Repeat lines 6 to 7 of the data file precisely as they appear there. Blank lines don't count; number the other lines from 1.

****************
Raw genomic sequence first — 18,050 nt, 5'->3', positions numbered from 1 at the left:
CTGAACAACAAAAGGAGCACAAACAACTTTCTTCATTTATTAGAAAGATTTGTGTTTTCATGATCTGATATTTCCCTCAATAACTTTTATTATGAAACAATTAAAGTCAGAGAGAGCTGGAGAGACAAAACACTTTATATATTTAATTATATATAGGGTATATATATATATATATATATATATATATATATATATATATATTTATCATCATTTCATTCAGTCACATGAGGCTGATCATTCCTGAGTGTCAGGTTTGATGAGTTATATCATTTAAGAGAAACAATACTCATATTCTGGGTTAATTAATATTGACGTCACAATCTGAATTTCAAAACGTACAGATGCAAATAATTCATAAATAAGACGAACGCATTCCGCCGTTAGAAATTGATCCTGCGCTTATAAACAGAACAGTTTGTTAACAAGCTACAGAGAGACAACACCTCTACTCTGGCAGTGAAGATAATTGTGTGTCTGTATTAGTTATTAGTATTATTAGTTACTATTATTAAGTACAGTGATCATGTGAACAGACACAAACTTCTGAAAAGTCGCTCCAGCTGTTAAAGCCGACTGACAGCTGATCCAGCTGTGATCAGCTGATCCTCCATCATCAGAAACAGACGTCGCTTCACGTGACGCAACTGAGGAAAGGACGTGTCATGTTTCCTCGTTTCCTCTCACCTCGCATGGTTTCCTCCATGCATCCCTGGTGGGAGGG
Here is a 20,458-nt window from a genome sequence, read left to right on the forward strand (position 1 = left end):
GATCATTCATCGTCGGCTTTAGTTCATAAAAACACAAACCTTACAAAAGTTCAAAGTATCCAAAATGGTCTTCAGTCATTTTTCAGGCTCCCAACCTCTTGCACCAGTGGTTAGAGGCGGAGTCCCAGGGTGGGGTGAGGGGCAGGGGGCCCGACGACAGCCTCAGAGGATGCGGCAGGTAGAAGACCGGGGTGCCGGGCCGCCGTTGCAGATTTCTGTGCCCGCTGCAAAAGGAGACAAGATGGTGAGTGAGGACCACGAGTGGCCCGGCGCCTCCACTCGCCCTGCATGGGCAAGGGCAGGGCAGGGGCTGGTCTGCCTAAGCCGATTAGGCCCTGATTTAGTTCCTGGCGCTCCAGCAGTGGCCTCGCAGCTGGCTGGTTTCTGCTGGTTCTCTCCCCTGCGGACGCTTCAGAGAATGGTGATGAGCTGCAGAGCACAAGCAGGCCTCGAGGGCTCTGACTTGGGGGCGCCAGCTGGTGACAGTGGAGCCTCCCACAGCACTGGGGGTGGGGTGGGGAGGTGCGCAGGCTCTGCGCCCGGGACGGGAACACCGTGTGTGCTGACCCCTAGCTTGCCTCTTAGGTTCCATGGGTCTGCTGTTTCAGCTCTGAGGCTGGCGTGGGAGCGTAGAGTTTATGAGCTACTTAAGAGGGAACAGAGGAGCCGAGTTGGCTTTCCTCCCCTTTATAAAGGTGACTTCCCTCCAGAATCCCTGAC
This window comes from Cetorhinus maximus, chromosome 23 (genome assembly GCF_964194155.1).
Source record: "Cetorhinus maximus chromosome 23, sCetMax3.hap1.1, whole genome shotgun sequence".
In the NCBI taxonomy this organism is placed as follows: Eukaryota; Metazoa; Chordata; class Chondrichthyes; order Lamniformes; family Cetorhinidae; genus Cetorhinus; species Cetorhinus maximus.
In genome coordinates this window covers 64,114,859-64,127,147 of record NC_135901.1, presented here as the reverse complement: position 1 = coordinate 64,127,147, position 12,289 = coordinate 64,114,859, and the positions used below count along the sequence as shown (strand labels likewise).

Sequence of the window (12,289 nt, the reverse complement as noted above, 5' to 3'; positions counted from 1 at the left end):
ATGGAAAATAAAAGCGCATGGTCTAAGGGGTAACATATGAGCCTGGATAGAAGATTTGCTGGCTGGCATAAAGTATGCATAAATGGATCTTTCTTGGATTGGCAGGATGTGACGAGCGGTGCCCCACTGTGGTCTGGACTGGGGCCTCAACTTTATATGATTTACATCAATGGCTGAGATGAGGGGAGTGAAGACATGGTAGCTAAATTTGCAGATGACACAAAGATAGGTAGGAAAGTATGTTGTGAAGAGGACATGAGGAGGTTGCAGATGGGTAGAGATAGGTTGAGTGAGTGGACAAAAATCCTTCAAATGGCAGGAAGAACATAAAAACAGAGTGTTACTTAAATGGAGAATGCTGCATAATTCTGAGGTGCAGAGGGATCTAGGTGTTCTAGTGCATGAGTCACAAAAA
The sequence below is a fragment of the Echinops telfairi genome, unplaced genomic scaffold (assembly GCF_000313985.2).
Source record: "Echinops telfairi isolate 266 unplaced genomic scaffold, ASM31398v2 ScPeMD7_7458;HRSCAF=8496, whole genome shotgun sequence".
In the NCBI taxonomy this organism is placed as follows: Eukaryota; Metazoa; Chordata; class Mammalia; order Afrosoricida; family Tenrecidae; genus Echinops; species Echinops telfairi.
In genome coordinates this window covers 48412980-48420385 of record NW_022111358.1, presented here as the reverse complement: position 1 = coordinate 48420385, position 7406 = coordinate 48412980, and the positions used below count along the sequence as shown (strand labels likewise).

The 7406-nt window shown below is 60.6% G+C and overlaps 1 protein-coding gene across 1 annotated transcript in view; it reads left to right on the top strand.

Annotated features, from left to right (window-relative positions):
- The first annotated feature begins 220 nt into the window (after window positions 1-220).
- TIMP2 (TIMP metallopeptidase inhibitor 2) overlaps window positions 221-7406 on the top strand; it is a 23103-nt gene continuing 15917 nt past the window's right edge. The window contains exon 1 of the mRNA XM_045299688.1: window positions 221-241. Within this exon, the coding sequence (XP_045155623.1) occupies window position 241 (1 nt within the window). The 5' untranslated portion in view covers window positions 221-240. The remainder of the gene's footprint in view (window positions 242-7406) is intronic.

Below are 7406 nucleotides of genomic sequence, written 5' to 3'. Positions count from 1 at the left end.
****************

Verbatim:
Source record: "Cetorhinus maximus chromosome 23, sCetMax3.hap1.1, whole genome shotgun sequence".
In the NCBI taxonomy this organism is placed as follows: Eukaryota; Metazoa; Chordata; class Chondrichthyes; order Lamniformes; family Cetorhinidae; genus Cetorhinus; species Cetorhinus maximus.